Pick a peck


Of baby peppers

A few months ago when I was replacing some herbs that had not done well under my black thumb, I picked up a pepper plant as well. Self, I said to myself, you can grow some peppers to garnish your salads. Little did I suspect what I was starting.

At first the pepper bush looked quite normal. It got taller, it made some blossoms, and tiny little peppers started to form. There weren't all that many of them, and they all suffered from the same malady. dried apple faceNamely, a quickly-spreading brownish spot would appear on the surface, and the peppers would soon start to look like those dried-apple faces children sometimes make as an "experiment."

Only one of the peppers ever grew to what I consider normal size for a green pepper, and it, too, developed the dreaded spot (a melanoma from over exposure to the sun?). Undaunted, I harvested it and diced the unblemished bit into an omelette.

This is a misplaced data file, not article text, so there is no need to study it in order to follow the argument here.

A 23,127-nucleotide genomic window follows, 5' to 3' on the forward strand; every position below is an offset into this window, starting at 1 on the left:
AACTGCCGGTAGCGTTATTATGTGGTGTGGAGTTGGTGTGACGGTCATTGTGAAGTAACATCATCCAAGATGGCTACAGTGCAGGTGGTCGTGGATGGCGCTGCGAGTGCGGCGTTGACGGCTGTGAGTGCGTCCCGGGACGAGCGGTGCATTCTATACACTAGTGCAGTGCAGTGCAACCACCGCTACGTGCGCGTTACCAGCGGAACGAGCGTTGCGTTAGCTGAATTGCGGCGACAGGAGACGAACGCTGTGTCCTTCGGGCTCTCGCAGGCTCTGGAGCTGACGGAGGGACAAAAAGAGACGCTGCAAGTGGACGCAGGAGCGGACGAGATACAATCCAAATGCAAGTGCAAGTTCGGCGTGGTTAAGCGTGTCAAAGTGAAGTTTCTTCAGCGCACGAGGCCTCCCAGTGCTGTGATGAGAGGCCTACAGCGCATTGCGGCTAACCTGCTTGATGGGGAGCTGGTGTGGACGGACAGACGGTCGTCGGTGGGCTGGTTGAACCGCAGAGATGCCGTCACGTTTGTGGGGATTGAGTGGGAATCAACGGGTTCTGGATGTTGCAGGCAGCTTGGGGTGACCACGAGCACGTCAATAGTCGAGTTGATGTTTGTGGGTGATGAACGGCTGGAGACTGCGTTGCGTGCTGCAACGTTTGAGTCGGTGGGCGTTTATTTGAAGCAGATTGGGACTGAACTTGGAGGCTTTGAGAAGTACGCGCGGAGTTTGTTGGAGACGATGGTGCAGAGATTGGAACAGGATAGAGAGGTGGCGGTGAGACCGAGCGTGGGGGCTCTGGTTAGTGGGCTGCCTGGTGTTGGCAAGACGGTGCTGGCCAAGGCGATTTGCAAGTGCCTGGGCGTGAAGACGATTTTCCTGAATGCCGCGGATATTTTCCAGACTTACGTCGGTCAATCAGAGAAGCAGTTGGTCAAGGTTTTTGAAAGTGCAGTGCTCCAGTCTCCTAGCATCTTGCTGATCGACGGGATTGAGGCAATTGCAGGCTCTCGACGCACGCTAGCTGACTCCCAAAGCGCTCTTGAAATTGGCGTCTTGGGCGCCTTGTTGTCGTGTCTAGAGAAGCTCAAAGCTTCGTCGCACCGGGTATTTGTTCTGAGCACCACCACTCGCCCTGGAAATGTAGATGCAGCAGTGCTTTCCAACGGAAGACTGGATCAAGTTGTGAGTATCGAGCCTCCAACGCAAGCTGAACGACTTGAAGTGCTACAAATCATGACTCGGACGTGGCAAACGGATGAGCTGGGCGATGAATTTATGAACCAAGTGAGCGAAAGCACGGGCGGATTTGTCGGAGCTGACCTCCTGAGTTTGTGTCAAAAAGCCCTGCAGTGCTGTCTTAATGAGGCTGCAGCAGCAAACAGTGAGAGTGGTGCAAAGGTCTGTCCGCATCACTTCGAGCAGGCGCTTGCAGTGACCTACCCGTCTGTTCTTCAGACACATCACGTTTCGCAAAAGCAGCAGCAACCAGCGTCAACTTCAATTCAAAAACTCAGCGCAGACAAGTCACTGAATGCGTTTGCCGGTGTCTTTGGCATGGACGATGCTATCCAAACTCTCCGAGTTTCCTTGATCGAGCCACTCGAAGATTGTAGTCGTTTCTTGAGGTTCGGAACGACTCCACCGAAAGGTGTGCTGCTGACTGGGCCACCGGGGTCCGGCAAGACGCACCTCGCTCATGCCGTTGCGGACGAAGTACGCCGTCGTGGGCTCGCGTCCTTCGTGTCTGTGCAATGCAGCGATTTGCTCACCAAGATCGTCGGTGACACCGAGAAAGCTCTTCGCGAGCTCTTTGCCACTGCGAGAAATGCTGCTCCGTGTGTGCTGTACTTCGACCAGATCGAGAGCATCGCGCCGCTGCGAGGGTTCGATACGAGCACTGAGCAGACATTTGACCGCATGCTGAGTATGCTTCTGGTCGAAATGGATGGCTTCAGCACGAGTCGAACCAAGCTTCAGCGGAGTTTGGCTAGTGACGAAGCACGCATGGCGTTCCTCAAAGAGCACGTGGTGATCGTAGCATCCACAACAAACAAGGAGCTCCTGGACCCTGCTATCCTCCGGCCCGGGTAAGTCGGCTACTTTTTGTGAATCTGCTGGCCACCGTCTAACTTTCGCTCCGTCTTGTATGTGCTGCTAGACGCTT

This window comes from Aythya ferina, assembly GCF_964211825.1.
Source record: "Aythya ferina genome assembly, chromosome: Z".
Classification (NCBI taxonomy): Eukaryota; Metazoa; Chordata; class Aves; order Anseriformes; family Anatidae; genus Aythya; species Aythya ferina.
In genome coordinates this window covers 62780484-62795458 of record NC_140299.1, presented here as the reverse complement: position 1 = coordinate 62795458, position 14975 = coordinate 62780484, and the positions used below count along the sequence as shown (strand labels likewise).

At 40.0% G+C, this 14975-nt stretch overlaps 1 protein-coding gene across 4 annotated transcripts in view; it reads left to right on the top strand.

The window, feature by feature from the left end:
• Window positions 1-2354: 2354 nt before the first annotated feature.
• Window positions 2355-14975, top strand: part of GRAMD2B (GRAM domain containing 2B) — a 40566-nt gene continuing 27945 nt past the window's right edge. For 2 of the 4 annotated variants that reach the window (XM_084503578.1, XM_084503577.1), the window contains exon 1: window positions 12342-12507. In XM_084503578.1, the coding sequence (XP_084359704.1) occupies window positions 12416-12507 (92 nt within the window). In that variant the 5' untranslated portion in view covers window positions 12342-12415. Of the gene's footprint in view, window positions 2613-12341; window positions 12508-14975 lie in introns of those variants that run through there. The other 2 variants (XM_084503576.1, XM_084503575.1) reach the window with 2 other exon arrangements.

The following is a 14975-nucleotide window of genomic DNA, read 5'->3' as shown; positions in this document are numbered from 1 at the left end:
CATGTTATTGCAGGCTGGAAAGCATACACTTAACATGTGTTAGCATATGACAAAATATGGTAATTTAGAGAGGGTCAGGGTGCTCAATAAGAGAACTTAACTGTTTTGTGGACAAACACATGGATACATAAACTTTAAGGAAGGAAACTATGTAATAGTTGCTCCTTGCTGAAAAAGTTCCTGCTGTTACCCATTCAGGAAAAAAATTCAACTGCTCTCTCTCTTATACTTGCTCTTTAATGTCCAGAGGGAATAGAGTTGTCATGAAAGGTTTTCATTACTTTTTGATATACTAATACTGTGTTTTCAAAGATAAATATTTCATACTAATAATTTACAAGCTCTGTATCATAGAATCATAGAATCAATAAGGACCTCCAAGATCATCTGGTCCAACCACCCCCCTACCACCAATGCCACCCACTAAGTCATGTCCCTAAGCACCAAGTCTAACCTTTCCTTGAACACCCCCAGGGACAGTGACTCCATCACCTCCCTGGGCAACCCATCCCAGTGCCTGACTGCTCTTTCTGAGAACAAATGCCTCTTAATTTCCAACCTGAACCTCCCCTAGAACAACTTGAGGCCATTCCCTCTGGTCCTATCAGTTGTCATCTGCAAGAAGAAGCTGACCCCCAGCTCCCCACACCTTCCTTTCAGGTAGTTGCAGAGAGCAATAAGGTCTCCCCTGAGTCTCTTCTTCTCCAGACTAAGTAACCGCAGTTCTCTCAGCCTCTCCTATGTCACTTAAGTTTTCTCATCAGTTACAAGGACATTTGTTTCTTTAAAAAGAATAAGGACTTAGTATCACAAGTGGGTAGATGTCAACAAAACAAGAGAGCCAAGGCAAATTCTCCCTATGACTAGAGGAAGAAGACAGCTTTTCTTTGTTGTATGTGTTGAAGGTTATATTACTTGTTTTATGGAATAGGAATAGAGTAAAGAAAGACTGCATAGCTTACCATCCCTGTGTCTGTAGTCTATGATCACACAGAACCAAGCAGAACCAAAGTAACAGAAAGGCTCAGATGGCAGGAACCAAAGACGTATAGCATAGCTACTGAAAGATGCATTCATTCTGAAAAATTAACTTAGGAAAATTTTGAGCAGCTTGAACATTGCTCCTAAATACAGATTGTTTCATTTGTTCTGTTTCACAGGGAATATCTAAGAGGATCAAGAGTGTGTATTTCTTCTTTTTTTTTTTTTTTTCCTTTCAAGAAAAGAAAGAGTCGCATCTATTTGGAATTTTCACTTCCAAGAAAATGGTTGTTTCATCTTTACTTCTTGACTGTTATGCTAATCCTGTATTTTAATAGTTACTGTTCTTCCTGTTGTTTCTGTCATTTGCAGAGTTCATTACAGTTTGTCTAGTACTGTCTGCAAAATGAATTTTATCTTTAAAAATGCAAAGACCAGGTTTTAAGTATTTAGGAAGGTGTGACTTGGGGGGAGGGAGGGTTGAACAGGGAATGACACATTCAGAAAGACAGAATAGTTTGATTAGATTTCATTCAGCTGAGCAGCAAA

the prolific pepper bush
Profusion of peppers (click picture to enlarge)

Just as I was about to give up on the pepper plant and euthenize it, a strange thing happened: it started to bloom again! And not just a few blossoms, either — it was loaded with blossoms. Soon the infant peppers began to appear. Well, nothing ventured, nothing gained, said I to myself optimistically.

The leaves of the pepper plant have for the most part curled themselves up, and it looks awful. But the little peppers have continued to flourish. At last count there were at over 30 of them, all on this one bush. But they seem to be miniatures; none is growing much bigger than a sore thumb. Perhaps the one that got big was simply a mutation.

At any rate, I am going to harvest them and toss them in my salad. They will be a nice counterpoint to the cherry tomatoes!